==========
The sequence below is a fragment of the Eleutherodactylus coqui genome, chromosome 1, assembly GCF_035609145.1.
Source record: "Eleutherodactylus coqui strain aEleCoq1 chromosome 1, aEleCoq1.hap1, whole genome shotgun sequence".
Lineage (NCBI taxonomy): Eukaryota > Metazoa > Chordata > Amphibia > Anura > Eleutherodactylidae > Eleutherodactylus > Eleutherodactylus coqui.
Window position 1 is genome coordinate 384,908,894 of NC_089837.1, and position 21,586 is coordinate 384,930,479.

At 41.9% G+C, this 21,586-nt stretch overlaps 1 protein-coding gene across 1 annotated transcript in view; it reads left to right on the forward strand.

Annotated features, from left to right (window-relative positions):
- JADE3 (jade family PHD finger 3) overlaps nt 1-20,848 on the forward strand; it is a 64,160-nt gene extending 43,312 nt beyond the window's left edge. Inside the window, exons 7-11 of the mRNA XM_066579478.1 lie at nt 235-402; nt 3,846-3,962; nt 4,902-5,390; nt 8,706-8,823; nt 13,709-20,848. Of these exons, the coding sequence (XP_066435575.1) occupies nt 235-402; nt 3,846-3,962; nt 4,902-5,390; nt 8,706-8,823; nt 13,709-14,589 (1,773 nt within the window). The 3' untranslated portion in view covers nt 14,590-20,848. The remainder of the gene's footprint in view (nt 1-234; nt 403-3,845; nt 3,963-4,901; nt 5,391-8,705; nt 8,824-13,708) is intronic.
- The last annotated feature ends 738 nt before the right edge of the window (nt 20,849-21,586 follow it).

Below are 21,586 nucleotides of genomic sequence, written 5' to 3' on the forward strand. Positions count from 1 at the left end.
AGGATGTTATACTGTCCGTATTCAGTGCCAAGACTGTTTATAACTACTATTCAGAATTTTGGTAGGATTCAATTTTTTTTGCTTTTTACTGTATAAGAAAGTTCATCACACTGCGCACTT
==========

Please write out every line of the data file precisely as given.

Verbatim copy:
The sequence below is a fragment of the Eleutherodactylus coqui genome, chromosome 1, assembly GCF_035609145.1.
Source record: "Eleutherodactylus coqui strain aEleCoq1 chromosome 1, aEleCoq1.hap1, whole genome shotgun sequence".
Lineage (NCBI taxonomy): Eukaryota > Metazoa > Chordata > Amphibia > Anura > Eleutherodactylidae > Eleutherodactylus > Eleutherodactylus coqui.
Window position 1 is genome coordinate 384,908,894 of NC_089837.1, and position 21,586 is coordinate 384,930,479.

At 41.9% G+C, this 21,586-nt stretch overlaps 1 protein-coding gene across 1 annotated transcript in view; it reads left to right on the forward strand.

Annotated features, from left to right (window-relative positions):
- JADE3 (jade family PHD finger 3) overlaps nt 1-20,848 on the forward strand; it is a 64,160-nt gene extending 43,312 nt beyond the window's left edge. Inside the window, exons 7-11 of the mRNA XM_066579478.1 lie at nt 235-402; nt 3,846-3,962; nt 4,902-5,390; nt 8,706-8,823; nt 13,709-20,848. Of these exons, the coding sequence (XP_066435575.1) occupies nt 235-402; nt 3,846-3,962; nt 4,902-5,390; nt 8,706-8,823; nt 13,709-14,589 (1,773 nt within the window). The 3' untranslated portion in view covers nt 14,590-20,848. The remainder of the gene's footprint in view (nt 1-234; nt 403-3,845; nt 3,963-4,901; nt 5,391-8,705; nt 8,824-13,708) is intronic.
- The last annotated feature ends 738 nt before the right edge of the window (nt 20,849-21,586 follow it).

Below are 21,586 nucleotides of genomic sequence, written 5' to 3' on the forward strand. Positions count from 1 at the left end.
AGGATGTTATACTGTCCGTATTCAGTGCCAAGACTGTTTATAACTACTATTCAGAATTTTGGTAGGATTCAATTTTTTTTGCTTTTTACTGTATAAGAAAGTTCATCACACTGCGCACTT